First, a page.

Recent revelations by fearless journalists of war crimes including counterinsurgency "dirty" wars, drone terrorism, the suspension of due process, torture, mass surveillance, and widespread regulatory capture have shed light on the true nature of the current US Government. I encourage you to read more about these topics at the links I have provided below.

Some will say that I am being irresponsible, impractical, and irrational. Others will insist that I am crazy. I have come to believe that the true insanity is doing nothing. As long as we sit in comfort, turning a blind eye to the injustices of the world, nothing will change. It is even worse to play an active part, protesting all along that I am not the true criminal.

I was only a foot soldier, and am now a low level clerk. However, I have always believed that if every foot soldier threw down his rifle war would end. I hereby throw mine down.


Brandon M. Toy
Stryker Engineering Project Management
General Dynamics Land Systems
Sterling Heights, Michigan
Mr. Toy's links are here.

Thank you, Brandon Toy. I salute you, I admire you, and I celebrate what you have done. You are a pioneer of a world without war.

what i'm reading: two youth novels

There is so much truly excellent youth fiction out these days, and it's not all vampires and zombies. Here are two wonderful teen novels in two totally different veins.

There Is No Dog, Meg Rossoff, 2011

Like many excellent novels, Meg Rosoff's There Is No Dog defies easy classification. It's a comedy, but it's heartbreaking. It's a fantasy involving gods and goddesses with power over life and fate, but it pokes holes in the peculiar fiction known as religion. It's about the mysteries of falling in love, and also about the mystery of being alive.

There Is No Dog imagines God as a teenage boy. Like many teenagers, God is self-centered, forgetful, narcissistic, lazy, unfocused, and impulsive. Unfortunately, he is also incredibly powerful. If God runs a bath then forgets to turn off the tap, hundreds of thousands of people perish in a flood. When God scowls and pouts because he can't convince a young mortal to have sex with him, fierce storms and unexplained phenomena rock the world. God is no longer allowed to help himself to any mortal woman he desires, but there are allusions to Leda (rape by Zeus as swan), Europa (rape by Zeus as bull), and similar victims in the mythologies of other cultures. Now teen-boy-god just seduces mortal women with his (literally) irresistible charm.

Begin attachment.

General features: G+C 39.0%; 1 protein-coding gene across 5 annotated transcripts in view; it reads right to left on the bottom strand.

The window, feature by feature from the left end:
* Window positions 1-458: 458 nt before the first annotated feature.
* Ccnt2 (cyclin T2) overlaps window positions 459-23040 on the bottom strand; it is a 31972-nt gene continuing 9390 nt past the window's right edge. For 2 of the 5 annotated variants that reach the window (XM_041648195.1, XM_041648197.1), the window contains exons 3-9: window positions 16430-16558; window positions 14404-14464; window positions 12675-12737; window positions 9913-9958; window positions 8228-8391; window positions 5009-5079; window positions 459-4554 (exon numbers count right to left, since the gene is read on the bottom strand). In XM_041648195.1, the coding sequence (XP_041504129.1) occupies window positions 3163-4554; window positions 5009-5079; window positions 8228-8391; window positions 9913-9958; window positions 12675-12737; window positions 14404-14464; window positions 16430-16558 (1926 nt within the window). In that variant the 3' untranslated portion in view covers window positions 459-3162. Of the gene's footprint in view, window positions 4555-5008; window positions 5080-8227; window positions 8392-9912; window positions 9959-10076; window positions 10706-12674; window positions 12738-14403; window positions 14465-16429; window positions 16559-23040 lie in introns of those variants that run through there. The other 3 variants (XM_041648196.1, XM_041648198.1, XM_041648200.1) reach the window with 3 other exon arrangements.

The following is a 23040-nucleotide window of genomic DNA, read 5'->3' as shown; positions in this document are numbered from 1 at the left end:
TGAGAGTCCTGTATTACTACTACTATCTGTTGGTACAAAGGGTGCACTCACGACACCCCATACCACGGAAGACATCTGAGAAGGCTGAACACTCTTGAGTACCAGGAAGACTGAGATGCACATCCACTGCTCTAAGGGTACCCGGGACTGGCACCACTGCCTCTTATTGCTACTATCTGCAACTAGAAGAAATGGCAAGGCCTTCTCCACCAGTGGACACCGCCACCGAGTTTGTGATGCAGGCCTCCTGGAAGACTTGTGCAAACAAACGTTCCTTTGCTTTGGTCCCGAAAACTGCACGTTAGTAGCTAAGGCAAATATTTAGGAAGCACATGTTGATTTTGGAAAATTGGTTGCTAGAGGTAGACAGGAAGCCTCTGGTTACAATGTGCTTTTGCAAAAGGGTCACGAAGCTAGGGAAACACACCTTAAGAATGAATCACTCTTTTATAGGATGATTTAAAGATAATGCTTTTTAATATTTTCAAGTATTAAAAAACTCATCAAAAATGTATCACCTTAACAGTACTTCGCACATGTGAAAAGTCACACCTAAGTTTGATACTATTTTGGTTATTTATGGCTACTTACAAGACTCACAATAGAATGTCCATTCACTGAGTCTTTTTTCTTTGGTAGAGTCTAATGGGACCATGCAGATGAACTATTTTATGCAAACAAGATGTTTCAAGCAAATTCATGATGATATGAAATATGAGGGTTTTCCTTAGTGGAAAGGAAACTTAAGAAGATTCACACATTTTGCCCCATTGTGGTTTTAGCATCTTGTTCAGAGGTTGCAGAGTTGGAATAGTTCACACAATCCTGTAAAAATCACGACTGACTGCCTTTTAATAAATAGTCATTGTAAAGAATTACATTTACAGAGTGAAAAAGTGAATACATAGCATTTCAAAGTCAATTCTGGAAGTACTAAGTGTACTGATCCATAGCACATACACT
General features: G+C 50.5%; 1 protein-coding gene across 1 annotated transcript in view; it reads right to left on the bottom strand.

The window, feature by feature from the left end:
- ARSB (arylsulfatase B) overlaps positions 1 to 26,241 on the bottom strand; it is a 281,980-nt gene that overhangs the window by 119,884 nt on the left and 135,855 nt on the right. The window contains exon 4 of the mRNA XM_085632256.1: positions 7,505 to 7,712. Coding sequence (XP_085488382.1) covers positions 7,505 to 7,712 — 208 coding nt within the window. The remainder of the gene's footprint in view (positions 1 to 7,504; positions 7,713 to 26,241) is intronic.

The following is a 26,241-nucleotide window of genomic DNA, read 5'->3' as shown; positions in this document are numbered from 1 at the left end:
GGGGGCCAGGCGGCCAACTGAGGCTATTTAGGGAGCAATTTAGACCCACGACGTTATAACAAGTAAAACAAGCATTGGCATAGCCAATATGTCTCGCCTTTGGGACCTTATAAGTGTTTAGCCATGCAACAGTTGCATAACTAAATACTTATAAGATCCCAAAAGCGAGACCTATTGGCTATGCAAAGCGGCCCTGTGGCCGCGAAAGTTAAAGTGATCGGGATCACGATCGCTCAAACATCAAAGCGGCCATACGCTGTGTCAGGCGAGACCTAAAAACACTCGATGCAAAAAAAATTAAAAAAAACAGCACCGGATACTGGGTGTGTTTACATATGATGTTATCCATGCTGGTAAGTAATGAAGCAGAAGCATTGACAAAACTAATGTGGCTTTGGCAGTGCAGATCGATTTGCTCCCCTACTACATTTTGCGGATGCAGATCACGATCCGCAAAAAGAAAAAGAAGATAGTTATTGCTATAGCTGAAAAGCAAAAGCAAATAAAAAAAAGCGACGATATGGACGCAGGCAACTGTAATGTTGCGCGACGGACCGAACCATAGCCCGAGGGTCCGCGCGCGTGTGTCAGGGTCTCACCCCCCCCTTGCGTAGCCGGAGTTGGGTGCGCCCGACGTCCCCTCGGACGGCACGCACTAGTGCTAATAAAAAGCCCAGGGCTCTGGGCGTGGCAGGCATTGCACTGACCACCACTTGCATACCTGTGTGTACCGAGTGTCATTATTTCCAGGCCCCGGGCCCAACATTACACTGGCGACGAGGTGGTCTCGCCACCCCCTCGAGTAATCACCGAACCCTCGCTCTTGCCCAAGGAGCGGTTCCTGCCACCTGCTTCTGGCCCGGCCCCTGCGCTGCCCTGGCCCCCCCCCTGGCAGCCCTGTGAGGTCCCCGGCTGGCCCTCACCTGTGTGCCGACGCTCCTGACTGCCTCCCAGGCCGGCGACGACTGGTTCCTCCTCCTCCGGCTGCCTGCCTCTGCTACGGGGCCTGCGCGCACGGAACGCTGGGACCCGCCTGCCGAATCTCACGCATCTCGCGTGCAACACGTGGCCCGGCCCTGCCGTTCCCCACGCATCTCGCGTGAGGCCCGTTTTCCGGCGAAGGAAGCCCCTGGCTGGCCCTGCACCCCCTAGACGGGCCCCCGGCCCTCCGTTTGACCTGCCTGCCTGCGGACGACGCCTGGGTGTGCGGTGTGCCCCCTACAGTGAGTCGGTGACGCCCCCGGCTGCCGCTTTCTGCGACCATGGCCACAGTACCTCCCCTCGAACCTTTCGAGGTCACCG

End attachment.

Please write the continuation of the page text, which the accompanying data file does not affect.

Teenage-boy-god inhabits a world full of other gods and goddesses, most of whom are monstrously selfish, self-absorbed, violent, uncaring, and impulsive. They gamble and squabble amongst themselves, while their mortal creatures in various galaxies suffer the consequences. It's screwball comedy, but with an underlying sadness.

Back on Earth, an average teenaged girl is in love, a mother is over-protective, a zoo is drowning, and a minister feels - and is - helpless. The vision of the selfish, arbitrary, and all too flawed deities, juxtaposed with the modern minister overwhelmed by his congregation's fears raises questions about faith, belief, and the existence of a higher power - questions that are never directly posed, only implied.

I was particularly impressed by a youth author raising profound existential questions with her readers. Humans represent the gods' worst error: a mortal creature who knows its own mortality. All creatures die, but only humans know that they die. And we must figure out how to live with that knowledge, and continue to live, despite it.

This is a funny, profound, and beautiful book.